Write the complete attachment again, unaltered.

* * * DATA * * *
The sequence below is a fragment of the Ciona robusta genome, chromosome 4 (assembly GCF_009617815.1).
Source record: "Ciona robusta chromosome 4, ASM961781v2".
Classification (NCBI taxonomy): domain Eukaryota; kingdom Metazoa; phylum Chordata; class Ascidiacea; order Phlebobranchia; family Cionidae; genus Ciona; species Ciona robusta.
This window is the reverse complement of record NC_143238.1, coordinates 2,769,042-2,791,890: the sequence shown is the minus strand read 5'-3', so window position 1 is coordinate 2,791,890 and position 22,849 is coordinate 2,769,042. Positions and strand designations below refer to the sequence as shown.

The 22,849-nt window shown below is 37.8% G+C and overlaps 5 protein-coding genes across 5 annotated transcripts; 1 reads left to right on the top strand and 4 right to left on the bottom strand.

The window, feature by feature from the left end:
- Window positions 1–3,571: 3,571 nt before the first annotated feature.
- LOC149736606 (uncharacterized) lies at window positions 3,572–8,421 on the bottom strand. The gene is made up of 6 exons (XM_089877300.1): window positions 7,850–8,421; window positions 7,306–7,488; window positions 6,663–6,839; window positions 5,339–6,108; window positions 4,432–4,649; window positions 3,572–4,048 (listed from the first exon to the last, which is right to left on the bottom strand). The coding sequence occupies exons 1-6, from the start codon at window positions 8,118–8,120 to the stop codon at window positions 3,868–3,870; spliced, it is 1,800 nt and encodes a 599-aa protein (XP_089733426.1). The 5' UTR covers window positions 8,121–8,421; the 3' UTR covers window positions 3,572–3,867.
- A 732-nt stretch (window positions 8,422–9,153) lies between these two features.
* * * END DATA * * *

The sequence below is a fragment of the Ciona robusta genome, chromosome 4 (assembly GCF_009617815.1).
Source record: "Ciona robusta chromosome 4, ASM961781v2".
Classification (NCBI taxonomy): domain Eukaryota; kingdom Metazoa; phylum Chordata; class Ascidiacea; order Phlebobranchia; family Cionidae; genus Ciona; species Ciona robusta.
This window is the reverse complement of record NC_143238.1, coordinates 2,769,042-2,791,890: the sequence shown is the minus strand read 5'-3', so window position 1 is coordinate 2,791,890 and position 22,849 is coordinate 2,769,042. Positions and strand designations below refer to the sequence as shown.

The 22,849-nt window shown below is 37.8% G+C and overlaps 5 protein-coding genes across 5 annotated transcripts; 1 reads left to right on the top strand and 4 right to left on the bottom strand.

The window, feature by feature from the left end:
- Window positions 1–3,571: 3,571 nt before the first annotated feature.
- LOC149736606 (uncharacterized) lies at window positions 3,572–8,421 on the bottom strand. The gene is made up of 6 exons (XM_089877300.1): window positions 7,850–8,421; window positions 7,306–7,488; window positions 6,663–6,839; window positions 5,339–6,108; window positions 4,432–4,649; window positions 3,572–4,048 (listed from the first exon to the last, which is right to left on the bottom strand). The coding sequence occupies exons 1-6, from the start codon at window positions 8,118–8,120 to the stop codon at window positions 3,868–3,870; spliced, it is 1,800 nt and encodes a 599-aa protein (XP_089733426.1). The 5' UTR covers window positions 8,121–8,421; the 3' UTR covers window positions 3,572–3,867.
- A 732-nt stretch (window positions 8,422–9,153) lies between these two features.